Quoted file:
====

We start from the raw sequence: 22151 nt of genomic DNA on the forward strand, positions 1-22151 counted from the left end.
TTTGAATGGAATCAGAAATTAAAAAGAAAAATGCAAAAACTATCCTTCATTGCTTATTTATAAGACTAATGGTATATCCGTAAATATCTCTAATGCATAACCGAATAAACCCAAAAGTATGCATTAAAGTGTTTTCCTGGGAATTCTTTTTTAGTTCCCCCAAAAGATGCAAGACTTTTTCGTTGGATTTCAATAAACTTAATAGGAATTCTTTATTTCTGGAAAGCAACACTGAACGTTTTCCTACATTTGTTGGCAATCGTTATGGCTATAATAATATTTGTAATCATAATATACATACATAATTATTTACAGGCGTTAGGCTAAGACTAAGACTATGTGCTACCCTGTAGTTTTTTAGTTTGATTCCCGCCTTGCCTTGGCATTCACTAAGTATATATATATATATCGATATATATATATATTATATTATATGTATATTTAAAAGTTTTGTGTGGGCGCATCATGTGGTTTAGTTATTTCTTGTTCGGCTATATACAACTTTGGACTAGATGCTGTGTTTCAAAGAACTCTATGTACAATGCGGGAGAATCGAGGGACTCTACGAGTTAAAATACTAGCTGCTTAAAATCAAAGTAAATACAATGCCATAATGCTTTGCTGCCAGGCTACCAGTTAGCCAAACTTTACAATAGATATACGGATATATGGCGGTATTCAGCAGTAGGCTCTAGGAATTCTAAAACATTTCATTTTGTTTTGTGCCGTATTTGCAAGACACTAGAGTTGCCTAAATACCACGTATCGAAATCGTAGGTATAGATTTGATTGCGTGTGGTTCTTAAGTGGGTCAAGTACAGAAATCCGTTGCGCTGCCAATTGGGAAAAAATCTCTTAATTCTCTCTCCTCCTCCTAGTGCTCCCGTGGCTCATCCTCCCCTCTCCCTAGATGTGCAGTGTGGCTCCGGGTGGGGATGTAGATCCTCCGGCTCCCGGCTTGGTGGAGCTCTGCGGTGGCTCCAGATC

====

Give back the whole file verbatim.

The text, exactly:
We start from the raw sequence: 22151 nt of genomic DNA on the forward strand, positions 1-22151 counted from the left end.
TTTGAATGGAATCAGAAATTAAAAAGAAAAATGCAAAAACTATCCTTCATTGCTTATTTATAAGACTAATGGTATATCCGTAAATATCTCTAATGCATAACCGAATAAACCCAAAAGTATGCATTAAAGTGTTTTCCTGGGAATTCTTTTTTAGTTCCCCCAAAAGATGCAAGACTTTTTCGTTGGATTTCAATAAACTTAATAGGAATTCTTTATTTCTGGAAAGCAACACTGAACGTTTTCCTACATTTGTTGGCAATCGTTATGGCTATAATAATATTTGTAATCATAATATACATACATAATTATTTACAGGCGTTAGGCTAAGACTAAGACTATGTGCTACCCTGTAGTTTTTTAGTTTGATTCCCGCCTTGCCTTGGCATTCACTAAGTATATATATATATATCGATATATATATATATTATATTATATGTATATTTAAAAGTTTTGTGTGGGCGCATCATGTGGTTTAGTTATTTCTTGTTCGGCTATATACAACTTTGGACTAGATGCTGTGTTTCAAAGAACTCTATGTACAATGCGGGAGAATCGAGGGACTCTACGAGTTAAAATACTAGCTGCTTAAAATCAAAGTAAATACAATGCCATAATGCTTTGCTGCCAGGCTACCAGTTAGCCAAACTTTACAATAGATATACGGATATATGGCGGTATTCAGCAGTAGGCTCTAGGAATTCTAAAACATTTCATTTTGTTTTGTGCCGTATTTGCAAGACACTAGAGTTGCCTAAATACCACGTATCGAAATCGTAGGTATAGATTTGATTGCGTGTGGTTCTTAAGTGGGTCAAGTACAGAAATCCGTTGCGCTGCCAATTGGGAAAAAATCTCTTAATTCTCTCTCCTCCTCCTAGTGCTCCCGTGGCTCATCCTCCCCTCTCCCTAGATGTGCAGTGTGGCTCCGGGTGGGGATGTAGATCCTCCGGCTCCCGGCTTGGTGGAGCTCTGCGGTGGCTCCAGATC